The war on drugs creates massive costs, resulting from the enforcement-led approach that puts organised crime in control of the trade. It is time to count these costs and explore the alternatives, using the best evidence available, to deliver a safer, healthier and more just world.

The global “war on drugs” has been fought for 50 years, without preventing the long-term trend of increasing drug supply and use. Beyond this failure, the UN Office on Drugs and Crime has also identified the many serious ‘unintended negative consequences’ of the drug war. These costs result not from drug use itself, but from choosing a punitive enforcement-led approach that, by its nature, places control of the trade in the hands of organised crime, and criminalises many users. In the process this:

  1. Undermines international development and security, and fuels conflict 
  2. Threatens public health, spreads disease and causes death
  3. Undermines human rights
  4. Promotes stigma and discrimination 
  5. Creates crime and enriches criminals
  6. Causes deforestation and pollution
  7. Wastes billions on ineffective law enforcement

The “war on drugs” is a policy choice. There are other options that, at the very least, should be debated and explored using the best possible evidence and analysis.

We all share the same goals – a safer, healthier and more just world.  Therefore, we the undersigned, call upon world leaders and UN agencies to quantify the unintended negative consequences of the current approach to drugs, and assess the potential costs and benefits of alternative approaches.

Martin Powell, Co-ordinator of the Count the Costs campaign said: “In 1961 UN member states gathered to sign the Single Convention on Narcotic Drugs, the legal cornerstone of the enforcement-led approach that has become known as the global war on drugs. Fifty years later, with literally trillions of dollars spent, illegal drugs are one of the largest commodity trades on earth. Even the UN Office on Drugs and Crime that oversees the global drug control system, concedes that drug enforcement efforts have fuelled the creation of a vast criminal market with disastrous negative unintended consequences".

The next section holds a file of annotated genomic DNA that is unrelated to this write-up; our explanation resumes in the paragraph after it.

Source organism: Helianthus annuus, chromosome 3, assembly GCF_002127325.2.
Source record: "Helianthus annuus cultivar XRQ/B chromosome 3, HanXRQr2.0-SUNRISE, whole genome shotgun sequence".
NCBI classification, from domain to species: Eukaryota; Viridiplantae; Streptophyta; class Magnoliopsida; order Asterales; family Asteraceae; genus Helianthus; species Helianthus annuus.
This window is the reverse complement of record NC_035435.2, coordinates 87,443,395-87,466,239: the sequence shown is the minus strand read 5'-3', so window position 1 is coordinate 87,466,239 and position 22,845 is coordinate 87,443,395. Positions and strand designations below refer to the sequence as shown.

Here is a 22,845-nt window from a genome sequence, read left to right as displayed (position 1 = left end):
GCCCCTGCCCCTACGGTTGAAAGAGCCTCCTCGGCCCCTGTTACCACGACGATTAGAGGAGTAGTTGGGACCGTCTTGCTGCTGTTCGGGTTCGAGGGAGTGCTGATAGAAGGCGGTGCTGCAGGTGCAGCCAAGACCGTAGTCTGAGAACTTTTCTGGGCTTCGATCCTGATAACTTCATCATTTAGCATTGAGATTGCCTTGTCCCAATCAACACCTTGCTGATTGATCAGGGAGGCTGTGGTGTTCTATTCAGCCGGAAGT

Yet no government or UN body has ever quantified these negative costs, or meaningfully explored alternatives to the war on drugs. After half a century this is long overdue. Only by looking at the evidence of what has worked and what has not can we hope to move towards a global drug control system that is, as the UNODC has suggested ‘fit for purpose’.” 

The Count the Costs call mirrors numerous comments made by world leaders, concerning the need to evaluate the costs and benefits of various policy regimes: “There are some fundamental structural contradictions in this war on drugs . . . We in Colombia have been successful, but our success is hurting the whole of Central America, Mexico, the Caribbean, Africa, and eventually it will backfire on us again. So are we pursuing the correct long-term policy? I don't object to discussing any alternatives but if we are going to discuss alternatives, let's discuss every alternative… what is the cost, what is the benefit of each alternative?”  (President Santos of Colombia, Washington Post, Dec 2010)